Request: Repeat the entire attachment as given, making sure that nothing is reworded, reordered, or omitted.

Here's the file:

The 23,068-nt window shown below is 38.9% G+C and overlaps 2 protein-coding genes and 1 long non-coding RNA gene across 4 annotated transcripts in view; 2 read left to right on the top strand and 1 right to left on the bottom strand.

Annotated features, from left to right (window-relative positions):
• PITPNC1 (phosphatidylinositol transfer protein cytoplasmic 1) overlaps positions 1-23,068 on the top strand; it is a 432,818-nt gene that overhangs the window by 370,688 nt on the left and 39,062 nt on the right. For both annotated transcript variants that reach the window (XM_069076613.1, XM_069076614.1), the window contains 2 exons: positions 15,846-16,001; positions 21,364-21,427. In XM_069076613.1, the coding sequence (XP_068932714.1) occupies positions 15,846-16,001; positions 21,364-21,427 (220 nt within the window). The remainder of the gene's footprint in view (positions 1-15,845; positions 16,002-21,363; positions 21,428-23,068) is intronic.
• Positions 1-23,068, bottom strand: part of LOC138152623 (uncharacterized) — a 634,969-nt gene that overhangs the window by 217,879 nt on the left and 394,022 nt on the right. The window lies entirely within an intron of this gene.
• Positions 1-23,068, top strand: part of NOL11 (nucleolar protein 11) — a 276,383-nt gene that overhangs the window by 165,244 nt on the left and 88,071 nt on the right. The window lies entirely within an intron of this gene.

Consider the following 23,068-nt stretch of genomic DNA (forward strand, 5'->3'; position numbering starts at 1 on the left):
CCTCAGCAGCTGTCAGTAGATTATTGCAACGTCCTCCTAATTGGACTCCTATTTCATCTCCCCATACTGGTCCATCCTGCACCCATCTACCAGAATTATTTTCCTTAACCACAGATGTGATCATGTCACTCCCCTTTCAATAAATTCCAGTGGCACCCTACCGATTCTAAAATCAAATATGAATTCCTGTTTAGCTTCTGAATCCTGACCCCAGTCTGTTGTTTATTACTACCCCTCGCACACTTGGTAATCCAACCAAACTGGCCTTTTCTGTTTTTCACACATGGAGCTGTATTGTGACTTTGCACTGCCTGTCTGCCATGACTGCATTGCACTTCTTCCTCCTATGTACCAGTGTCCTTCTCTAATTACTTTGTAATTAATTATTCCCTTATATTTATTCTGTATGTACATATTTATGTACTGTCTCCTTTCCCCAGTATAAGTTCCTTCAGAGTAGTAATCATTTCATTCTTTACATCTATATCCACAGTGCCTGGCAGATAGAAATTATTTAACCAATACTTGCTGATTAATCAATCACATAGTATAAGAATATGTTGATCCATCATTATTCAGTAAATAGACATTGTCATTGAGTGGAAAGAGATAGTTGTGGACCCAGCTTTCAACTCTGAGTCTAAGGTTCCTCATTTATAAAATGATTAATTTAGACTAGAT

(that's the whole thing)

The 23,068-nt window shown below is 38.9% G+C and overlaps 2 protein-coding genes and 1 long non-coding RNA gene across 4 annotated transcripts in view; 2 read left to right on the top strand and 1 right to left on the bottom strand.

Annotated features, from left to right (window-relative positions):
• PITPNC1 (phosphatidylinositol transfer protein cytoplasmic 1) overlaps positions 1-23,068 on the top strand; it is a 432,818-nt gene that overhangs the window by 370,688 nt on the left and 39,062 nt on the right. For both annotated transcript variants that reach the window (XM_069076613.1, XM_069076614.1), the window contains 2 exons: positions 15,846-16,001; positions 21,364-21,427. In XM_069076613.1, the coding sequence (XP_068932714.1) occupies positions 15,846-16,001; positions 21,364-21,427 (220 nt within the window). The remainder of the gene's footprint in view (positions 1-15,845; positions 16,002-21,363; positions 21,428-23,068) is intronic.
• Positions 1-23,068, bottom strand: part of LOC138152623 (uncharacterized) — a 634,969-nt gene that overhangs the window by 217,879 nt on the left and 394,022 nt on the right. The window lies entirely within an intron of this gene.
• Positions 1-23,068, top strand: part of NOL11 (nucleolar protein 11) — a 276,383-nt gene that overhangs the window by 165,244 nt on the left and 88,071 nt on the right. The window lies entirely within an intron of this gene.

Consider the following 23,068-nt stretch of genomic DNA (forward strand, 5'->3'; position numbering starts at 1 on the left):
CCTCAGCAGCTGTCAGTAGATTATTGCAACGTCCTCCTAATTGGACTCCTATTTCATCTCCCCATACTGGTCCATCCTGCACCCATCTACCAGAATTATTTTCCTTAACCACAGATGTGATCATGTCACTCCCCTTTCAATAAATTCCAGTGGCACCCTACCGATTCTAAAATCAAATATGAATTCCTGTTTAGCTTCTGAATCCTGACCCCAGTCTGTTGTTTATTACTACCCCTCGCACACTTGGTAATCCAACCAAACTGGCCTTTTCTGTTTTTCACACATGGAGCTGTATTGTGACTTTGCACTGCCTGTCTGCCATGACTGCATTGCACTTCTTCCTCCTATGTACCAGTGTCCTTCTCTAATTACTTTGTAATTAATTATTCCCTTATATTTATTCTGTATGTACATATTTATGTACTGTCTCCTTTCCCCAGTATAAGTTCCTTCAGAGTAGTAATCATTTCATTCTTTACATCTATATCCACAGTGCCTGGCAGATAGAAATTATTTAACCAATACTTGCTGATTAATCAATCACATAGTATAAGAATATGTTGATCCATCATTATTCAGTAAATAGACATTGTCATTGAGTGGAAAGAGATAGTTGTGGACCCAGCTTTCAACTCTGAGTCTAAGGTTCCTCATTTATAAAATGATTAATTTAGACTAGAT